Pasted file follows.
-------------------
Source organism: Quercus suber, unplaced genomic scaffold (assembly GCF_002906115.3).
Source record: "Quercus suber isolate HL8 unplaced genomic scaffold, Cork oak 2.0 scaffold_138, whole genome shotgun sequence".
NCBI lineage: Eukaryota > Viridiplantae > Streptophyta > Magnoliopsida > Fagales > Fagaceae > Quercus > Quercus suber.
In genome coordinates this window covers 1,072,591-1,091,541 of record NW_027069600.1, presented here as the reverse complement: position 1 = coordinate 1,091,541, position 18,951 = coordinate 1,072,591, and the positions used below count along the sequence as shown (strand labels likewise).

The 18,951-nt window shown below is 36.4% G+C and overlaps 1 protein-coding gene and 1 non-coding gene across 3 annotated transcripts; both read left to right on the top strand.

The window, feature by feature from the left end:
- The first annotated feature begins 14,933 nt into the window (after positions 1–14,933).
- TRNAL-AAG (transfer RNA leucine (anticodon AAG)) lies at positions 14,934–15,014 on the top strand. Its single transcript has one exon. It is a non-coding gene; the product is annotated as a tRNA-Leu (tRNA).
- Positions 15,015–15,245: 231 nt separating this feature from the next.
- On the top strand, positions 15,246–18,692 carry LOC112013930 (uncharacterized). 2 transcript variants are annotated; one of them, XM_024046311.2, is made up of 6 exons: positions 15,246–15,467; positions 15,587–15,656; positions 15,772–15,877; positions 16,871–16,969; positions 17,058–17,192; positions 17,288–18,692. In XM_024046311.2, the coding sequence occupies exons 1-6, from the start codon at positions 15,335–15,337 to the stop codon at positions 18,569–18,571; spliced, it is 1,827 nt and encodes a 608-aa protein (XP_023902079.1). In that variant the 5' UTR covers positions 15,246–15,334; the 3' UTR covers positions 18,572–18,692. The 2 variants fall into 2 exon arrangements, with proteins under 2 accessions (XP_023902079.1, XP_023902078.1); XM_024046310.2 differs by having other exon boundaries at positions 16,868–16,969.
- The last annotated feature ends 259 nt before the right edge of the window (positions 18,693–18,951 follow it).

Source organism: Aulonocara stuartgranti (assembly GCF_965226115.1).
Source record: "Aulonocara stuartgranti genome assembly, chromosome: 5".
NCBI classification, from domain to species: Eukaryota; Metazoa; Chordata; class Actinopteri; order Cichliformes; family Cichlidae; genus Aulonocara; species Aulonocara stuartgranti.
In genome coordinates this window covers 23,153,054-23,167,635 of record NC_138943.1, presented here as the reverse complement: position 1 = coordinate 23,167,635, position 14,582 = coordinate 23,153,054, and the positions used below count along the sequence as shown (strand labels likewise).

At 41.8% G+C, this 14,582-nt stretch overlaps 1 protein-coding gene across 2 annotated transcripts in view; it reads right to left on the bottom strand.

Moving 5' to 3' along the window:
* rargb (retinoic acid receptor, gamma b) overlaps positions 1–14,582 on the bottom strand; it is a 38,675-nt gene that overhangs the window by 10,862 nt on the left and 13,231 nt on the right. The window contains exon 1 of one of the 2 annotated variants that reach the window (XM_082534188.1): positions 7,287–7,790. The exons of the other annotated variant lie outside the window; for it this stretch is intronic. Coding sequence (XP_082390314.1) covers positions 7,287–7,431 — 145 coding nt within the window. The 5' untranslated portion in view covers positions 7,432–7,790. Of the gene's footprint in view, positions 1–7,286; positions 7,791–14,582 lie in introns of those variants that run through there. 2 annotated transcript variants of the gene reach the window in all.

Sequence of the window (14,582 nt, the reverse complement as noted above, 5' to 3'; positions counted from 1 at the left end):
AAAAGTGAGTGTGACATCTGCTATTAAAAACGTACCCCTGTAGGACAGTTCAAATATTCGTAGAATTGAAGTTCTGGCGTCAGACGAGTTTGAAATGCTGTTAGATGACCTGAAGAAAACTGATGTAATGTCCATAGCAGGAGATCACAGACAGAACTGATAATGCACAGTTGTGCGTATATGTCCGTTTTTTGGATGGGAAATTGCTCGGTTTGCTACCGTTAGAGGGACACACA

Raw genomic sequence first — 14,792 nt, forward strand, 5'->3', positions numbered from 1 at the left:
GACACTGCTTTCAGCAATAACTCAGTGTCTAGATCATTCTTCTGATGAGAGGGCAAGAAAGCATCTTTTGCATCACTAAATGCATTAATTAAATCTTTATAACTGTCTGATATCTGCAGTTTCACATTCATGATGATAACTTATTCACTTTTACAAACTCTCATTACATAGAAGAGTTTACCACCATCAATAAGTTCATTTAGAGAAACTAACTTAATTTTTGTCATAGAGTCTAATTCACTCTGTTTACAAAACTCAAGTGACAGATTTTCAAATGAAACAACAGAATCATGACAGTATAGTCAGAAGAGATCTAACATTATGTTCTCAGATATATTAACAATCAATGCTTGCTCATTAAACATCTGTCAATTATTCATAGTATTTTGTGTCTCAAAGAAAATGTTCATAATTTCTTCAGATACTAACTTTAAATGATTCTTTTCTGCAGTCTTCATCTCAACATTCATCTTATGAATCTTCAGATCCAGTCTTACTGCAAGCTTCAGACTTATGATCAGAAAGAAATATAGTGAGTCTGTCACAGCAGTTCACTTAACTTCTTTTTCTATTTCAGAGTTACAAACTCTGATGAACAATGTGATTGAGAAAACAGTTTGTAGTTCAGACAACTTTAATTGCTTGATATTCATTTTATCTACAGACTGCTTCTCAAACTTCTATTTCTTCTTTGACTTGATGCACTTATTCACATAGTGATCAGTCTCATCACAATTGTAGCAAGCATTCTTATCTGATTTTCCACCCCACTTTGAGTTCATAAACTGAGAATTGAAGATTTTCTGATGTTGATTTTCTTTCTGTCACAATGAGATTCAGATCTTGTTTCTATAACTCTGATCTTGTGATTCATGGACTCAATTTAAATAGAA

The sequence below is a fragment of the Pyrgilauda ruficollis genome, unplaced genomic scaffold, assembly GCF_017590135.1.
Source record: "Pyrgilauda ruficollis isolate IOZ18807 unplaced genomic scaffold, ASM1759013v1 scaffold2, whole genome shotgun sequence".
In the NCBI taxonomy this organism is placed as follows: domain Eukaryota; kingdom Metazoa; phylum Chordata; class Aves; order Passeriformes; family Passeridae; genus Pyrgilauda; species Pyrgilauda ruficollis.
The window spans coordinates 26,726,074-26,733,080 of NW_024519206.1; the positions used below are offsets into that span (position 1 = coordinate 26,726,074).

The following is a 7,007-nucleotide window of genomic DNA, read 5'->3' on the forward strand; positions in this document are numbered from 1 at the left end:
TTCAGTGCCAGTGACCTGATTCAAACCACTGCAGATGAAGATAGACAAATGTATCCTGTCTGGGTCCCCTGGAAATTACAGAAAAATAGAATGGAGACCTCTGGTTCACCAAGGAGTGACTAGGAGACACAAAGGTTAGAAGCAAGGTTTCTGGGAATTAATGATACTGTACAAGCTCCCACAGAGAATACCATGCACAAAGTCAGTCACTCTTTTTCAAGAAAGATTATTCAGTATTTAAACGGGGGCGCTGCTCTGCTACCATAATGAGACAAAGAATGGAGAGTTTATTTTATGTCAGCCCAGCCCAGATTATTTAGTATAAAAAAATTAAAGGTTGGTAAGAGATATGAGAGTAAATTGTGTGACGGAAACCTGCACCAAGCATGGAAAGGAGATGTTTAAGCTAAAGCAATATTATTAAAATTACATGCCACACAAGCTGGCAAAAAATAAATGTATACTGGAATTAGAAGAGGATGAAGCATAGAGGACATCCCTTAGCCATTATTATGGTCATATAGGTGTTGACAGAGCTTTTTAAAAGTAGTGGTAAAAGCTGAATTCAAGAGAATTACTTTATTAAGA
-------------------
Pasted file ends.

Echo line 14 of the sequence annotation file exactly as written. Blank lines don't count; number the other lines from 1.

NCBI classification, from domain to species: Eukaryota; Metazoa; Chordata; class Actinopteri; order Cichliformes; family Cichlidae; genus Aulonocara; species Aulonocara stuartgranti.